What are transaction fees?

A Bitcoin transaction attracts a fee which is paid to the miner. Under normal circumstances fees amount between one and five cents. However during peak times these may increase noticeably to values of 50 cents or even one euro. If you pay too little in fees, you will have to wait longer for confirmation of your transaction. Most wallets select the appropriate fees. Wallets like BitBucks, in which transactions can also be internally calculated, can save you fees and accelerate confirmation of your transactions.

What do I need to accept BitBucks in my store?

All you need is the BitBucks app on your smartphone and a QR code attached to it next to the cashier. During the payment process the customer scans this QR code with his Bitcoin wallet, enters the required amount and within a second the payment is received on your mobile phone.

What is a Bitcoin wallet?

A Bitcoin wallet is software you can use to administer your bitcoins. There are many wallets for all common computer systems. You can choose between local and online wallets. A local wallet gives greater independence and privacy, while an online wallet can offer more convenience. 

What is a Blockchain transaction?

With a transaction, you transfer Bitcoin from your Bitcoin wallet to another party. This transaction or payment will be signed off with your private key and forwarded to the node in the Bitcoin network. This is propagated across the whole network until it reaches a miner, which can confirm the transaction.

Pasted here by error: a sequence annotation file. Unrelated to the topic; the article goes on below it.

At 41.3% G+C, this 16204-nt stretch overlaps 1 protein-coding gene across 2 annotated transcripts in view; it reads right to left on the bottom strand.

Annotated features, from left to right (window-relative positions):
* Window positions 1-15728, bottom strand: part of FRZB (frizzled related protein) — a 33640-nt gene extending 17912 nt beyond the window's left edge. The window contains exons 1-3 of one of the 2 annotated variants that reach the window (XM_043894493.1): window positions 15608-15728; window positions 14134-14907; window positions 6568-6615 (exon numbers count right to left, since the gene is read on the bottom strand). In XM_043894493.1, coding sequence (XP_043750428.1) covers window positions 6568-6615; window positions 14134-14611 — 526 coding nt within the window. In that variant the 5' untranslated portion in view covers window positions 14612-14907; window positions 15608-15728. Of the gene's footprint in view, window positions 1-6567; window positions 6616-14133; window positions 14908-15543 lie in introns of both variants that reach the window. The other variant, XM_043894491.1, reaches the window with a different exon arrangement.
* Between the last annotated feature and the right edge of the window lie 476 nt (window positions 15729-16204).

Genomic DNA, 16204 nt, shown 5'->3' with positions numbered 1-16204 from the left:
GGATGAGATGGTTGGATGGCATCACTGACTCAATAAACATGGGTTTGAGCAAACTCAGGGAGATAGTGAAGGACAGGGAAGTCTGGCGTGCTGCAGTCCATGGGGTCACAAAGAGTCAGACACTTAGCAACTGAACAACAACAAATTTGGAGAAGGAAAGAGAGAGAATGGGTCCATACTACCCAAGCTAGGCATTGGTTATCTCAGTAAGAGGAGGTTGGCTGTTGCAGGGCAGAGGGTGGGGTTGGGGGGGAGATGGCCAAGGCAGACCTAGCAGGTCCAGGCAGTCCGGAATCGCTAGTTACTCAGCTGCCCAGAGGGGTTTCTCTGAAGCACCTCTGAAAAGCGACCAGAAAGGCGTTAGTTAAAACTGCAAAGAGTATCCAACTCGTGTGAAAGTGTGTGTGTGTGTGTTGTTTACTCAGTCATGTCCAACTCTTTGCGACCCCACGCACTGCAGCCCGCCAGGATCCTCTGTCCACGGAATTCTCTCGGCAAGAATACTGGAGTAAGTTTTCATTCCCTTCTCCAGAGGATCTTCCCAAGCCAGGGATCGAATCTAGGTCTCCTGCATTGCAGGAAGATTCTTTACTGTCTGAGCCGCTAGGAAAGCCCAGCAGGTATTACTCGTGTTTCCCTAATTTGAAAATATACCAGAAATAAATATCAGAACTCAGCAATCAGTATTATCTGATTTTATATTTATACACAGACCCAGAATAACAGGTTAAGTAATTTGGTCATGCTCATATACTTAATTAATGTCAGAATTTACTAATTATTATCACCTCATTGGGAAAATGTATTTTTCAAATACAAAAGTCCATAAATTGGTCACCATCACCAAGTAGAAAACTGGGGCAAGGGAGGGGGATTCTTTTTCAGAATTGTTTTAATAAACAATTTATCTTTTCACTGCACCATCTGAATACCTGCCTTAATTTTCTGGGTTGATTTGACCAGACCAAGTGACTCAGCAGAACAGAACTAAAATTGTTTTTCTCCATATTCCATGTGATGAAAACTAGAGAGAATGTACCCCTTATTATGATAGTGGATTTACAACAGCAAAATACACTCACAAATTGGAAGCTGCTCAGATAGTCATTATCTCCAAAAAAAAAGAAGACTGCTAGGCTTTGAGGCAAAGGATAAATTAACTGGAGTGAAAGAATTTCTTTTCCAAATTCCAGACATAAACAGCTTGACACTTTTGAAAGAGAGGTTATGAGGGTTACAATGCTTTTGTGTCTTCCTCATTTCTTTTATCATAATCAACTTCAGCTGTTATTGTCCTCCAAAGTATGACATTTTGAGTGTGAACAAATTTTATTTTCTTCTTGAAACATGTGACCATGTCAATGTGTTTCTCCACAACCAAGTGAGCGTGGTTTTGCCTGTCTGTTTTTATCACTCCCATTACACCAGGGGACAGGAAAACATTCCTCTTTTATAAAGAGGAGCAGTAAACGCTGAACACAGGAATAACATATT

What is a confirmation?

As soon as the miner puts your transaction into a block and then attaches it to the blockchain, the transaction is “confirmed”. This means that it is an official part of the blockchain and can no longer be countermanded. “Confirmation” corresponds to the two-week buyer protection period with PayPal or the settlement period with credit cards, which can take months. With Bitcoin, the confirmation period usually lasts 5-10 minutes. 

Where can I make payments with Bitcoin?

In theory, everywhere there is Internet. All you need is a Bitcoin Wallet such as BitBucks. Unlike national currencies, however, there is no obligation to accept Bitcoin as legal tender and so individual merchants may choose to accept it or not. At any rate, there are shops and stores in almost every country in the world that accept payments in Bitcoin, as well as numerous international online providers. Many merchants are also willing to accept BTC on request.